Interview with the interviewers
As a part of commitment to serve the law school community, Muskrat News decided last week to don our best black suits, pop a Xanax, and go back into the interview room, but this time to ask our own questions.  To find out what Muskrat Law looks like from the other side of the table, we sat down with several of the firm representatives who have been through over the last few weeks interviewing 2Ls for summer associate positions.  The results?  Not bad -- but there's always room for improvement.
Spade Hutchison, of New York's Leeming and Borlad, echoed a common refrain: "We always look forward to coming to Muskrat.  The students are invariably well qualified and well prepared.  Instead of fencing around to get a sense of whether a candidate has the intellectual skills to work for us, we can delve right into their personality and style, which allows us to make better judgments about who will fit in with our corporate culture."  Dave Hotchkiss, of the Washington firm of Burlingame, Twickell, agreed.  "The most important predictor of success in a new associate is compatibility with the firm.  The pace and work ethic of a firm like ours isn't for everyone.  I appreciate the fact that students are willing to address those issues forthrightly and with a minimum of self-respect." Nonetheless, he added, a little goes a long way.  "The student who followed me back to my hotel and stood at attention outside my window to prove their willingness to go without sleep probably went overboard.  When they start with us next year, we'll be sure to make them get at least two hours of sleep a night."
It's always best to be prepared for anything in an interview, says McConnel, Delquist and Jung's Pete Kovac.  "I was pleased with our new program where we survey candidate's potential for adopting to a hierarchical culture by bringing  a pair of Indonesian Gibbons to test the student's grooming and submission skills.  Many 2Ls quickly established their place in the hierarchy by averting their eyes and not attempting to mate with the female gibbon.  Everything was going fine until we broke for lunch and ran into Sullivan and Cromwell's male silverback gorilla, at which point it was all chest-pounding and territorial display.  The male gibbon was so upset he spent the whole afternoon flinging feces at me.  If I wanted that, I'd stay back in the home office."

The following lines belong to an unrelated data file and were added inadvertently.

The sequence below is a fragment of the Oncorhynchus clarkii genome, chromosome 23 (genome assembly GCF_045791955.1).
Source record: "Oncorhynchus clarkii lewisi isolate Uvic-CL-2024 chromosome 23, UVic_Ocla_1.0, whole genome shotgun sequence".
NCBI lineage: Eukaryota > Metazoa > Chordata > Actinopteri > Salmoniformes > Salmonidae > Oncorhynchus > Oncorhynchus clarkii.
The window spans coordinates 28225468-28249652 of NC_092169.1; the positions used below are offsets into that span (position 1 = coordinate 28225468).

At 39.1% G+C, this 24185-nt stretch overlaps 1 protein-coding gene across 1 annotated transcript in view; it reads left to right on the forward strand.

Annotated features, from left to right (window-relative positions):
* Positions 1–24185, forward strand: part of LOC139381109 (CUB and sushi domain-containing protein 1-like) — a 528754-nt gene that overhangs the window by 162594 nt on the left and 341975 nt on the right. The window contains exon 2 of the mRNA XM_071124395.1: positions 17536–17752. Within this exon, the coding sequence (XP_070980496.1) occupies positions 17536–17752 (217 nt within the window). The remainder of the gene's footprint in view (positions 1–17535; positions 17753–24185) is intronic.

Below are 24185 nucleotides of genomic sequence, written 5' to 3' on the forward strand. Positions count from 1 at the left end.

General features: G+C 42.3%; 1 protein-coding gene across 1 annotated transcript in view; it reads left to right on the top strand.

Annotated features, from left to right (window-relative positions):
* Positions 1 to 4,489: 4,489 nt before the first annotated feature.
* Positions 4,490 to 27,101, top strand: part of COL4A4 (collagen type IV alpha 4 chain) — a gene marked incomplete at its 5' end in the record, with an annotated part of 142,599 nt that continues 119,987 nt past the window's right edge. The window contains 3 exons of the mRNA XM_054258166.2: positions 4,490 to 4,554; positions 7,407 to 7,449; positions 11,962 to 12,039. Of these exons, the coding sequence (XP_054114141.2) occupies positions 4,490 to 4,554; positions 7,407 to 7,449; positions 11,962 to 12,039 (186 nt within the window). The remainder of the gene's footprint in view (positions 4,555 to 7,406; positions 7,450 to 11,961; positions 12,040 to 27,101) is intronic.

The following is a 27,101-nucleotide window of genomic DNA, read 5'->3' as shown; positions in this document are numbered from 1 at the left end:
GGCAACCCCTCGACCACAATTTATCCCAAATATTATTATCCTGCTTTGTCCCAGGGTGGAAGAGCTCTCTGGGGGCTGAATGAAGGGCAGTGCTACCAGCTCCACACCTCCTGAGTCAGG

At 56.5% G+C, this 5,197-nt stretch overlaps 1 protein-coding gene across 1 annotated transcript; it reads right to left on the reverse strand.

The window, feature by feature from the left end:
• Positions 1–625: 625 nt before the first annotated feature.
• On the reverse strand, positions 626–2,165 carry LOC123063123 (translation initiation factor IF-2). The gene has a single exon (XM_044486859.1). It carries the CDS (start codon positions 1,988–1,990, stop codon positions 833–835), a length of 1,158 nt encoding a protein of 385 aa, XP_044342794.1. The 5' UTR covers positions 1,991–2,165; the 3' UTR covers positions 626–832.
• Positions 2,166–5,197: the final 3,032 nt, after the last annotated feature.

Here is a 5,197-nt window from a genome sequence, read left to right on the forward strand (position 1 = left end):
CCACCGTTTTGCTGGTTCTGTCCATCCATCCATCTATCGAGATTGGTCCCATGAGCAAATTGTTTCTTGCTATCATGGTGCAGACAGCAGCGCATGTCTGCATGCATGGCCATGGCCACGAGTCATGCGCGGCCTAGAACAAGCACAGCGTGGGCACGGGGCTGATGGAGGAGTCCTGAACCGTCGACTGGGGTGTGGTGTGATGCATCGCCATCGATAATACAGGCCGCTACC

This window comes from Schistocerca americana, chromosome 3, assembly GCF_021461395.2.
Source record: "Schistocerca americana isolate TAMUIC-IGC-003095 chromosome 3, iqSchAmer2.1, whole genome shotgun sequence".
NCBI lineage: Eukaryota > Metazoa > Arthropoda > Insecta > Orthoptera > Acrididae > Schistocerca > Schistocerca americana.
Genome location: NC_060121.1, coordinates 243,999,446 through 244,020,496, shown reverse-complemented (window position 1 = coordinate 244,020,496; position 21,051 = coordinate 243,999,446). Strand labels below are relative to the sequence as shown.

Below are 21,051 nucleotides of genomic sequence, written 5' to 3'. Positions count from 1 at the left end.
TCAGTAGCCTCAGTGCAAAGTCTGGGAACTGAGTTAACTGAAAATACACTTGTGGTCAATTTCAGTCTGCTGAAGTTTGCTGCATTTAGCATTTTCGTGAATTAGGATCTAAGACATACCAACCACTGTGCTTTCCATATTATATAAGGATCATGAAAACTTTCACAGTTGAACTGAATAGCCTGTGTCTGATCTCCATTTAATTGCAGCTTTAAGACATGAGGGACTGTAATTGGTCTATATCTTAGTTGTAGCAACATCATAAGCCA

At least one interviewer thought some students were over-prepared.  Mallaby Wannamaker, from the Washington firm of Cove, Bronstein, found.  "Too often the questions that were designed to give us a feel for personality and style were mistaken for ethics questions, which distorted the answers.  When I ask a student if they'd be willing to falsely accuse opposing counsel of child molestation, the proper answer isn't 'why, that would be unethical.'  The answer 'Would it stick?' is much more likely to get a person a flyback."  Asked how students could tell when it was time to fly the 'outraged ethics' flag, and when to be truthful, Wannamaker suggested that they watch for winking, nudging, air quotes, and phrases such as "technically, it would be wrong to murder a witness, right?"
Melinda Fornquist, from Scabbers and Torvald of New York, pointed out that as tedious as multiple interviews can be for students, the process is equally grueling for interviewers, who not only face a solid day of interchangeable suits, but who often are on the road to several schools in one trip.  In those situations, anything that a student can do to stand out can work to their advantage.  "It can be as simple as recommending a good local restaurant or offering us drugs.  Interesting life experiences can differentiate you, too, especially if they involve exotic sexual acts that don't really belong on a resume, but which can be demonstrated in under twenty minutes and don't look gross under fluorescent lighting.  Just don't expect us to furnish the condoms, the lubricant, the stuffed armadillo, the albino or the trampoline, and don't go overboard.  One woman wore a blue blouse.  That kind of slutty dress style doesn't work in a corporate culture."
Hotchkiss agreed about the numbing effect of too many interviews.  "I finished up one day and went out to dinner.  I yelled at the waiter for not sending a resume, and wearing casual clothes.  They had to drag me out of the restaurant  - I was screaming 'none of you will ever work in Washington!!' when the medics sedated me."  Obviously still dazed, Hotchkiss finished by asking if he had the job.